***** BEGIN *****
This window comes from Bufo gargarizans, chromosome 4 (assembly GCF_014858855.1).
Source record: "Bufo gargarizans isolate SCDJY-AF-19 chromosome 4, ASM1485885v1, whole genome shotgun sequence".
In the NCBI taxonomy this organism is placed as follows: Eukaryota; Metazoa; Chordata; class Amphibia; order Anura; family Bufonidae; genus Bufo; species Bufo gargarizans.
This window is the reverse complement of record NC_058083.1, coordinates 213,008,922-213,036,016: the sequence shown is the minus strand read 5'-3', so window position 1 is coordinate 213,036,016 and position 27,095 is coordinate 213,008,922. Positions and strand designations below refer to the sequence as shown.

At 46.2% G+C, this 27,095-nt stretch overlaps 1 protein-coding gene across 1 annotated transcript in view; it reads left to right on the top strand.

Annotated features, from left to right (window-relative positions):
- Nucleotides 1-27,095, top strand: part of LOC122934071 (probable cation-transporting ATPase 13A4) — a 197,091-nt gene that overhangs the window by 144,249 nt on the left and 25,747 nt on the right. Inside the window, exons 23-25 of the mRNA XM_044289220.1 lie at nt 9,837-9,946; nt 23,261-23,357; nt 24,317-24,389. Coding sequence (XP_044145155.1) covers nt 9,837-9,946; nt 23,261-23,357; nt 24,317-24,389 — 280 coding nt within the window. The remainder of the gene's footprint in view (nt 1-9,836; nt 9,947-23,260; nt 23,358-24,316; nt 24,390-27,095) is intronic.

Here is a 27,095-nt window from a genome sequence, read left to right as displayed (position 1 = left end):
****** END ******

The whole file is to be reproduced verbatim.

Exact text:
This window comes from Bufo gargarizans, chromosome 4 (assembly GCF_014858855.1).
Source record: "Bufo gargarizans isolate SCDJY-AF-19 chromosome 4, ASM1485885v1, whole genome shotgun sequence".
In the NCBI taxonomy this organism is placed as follows: Eukaryota; Metazoa; Chordata; class Amphibia; order Anura; family Bufonidae; genus Bufo; species Bufo gargarizans.
This window is the reverse complement of record NC_058083.1, coordinates 213,008,922-213,036,016: the sequence shown is the minus strand read 5'-3', so window position 1 is coordinate 213,036,016 and position 27,095 is coordinate 213,008,922. Positions and strand designations below refer to the sequence as shown.

At 46.2% G+C, this 27,095-nt stretch overlaps 1 protein-coding gene across 1 annotated transcript in view; it reads left to right on the top strand.

Annotated features, from left to right (window-relative positions):
- Nucleotides 1-27,095, top strand: part of LOC122934071 (probable cation-transporting ATPase 13A4) — a 197,091-nt gene that overhangs the window by 144,249 nt on the left and 25,747 nt on the right. Inside the window, exons 23-25 of the mRNA XM_044289220.1 lie at nt 9,837-9,946; nt 23,261-23,357; nt 24,317-24,389. Coding sequence (XP_044145155.1) covers nt 9,837-9,946; nt 23,261-23,357; nt 24,317-24,389 — 280 coding nt within the window. The remainder of the gene's footprint in view (nt 1-9,836; nt 9,947-23,260; nt 23,358-24,316; nt 24,390-27,095) is intronic.

Here is a 27,095-nt window from a genome sequence, read left to right as displayed (position 1 = left end):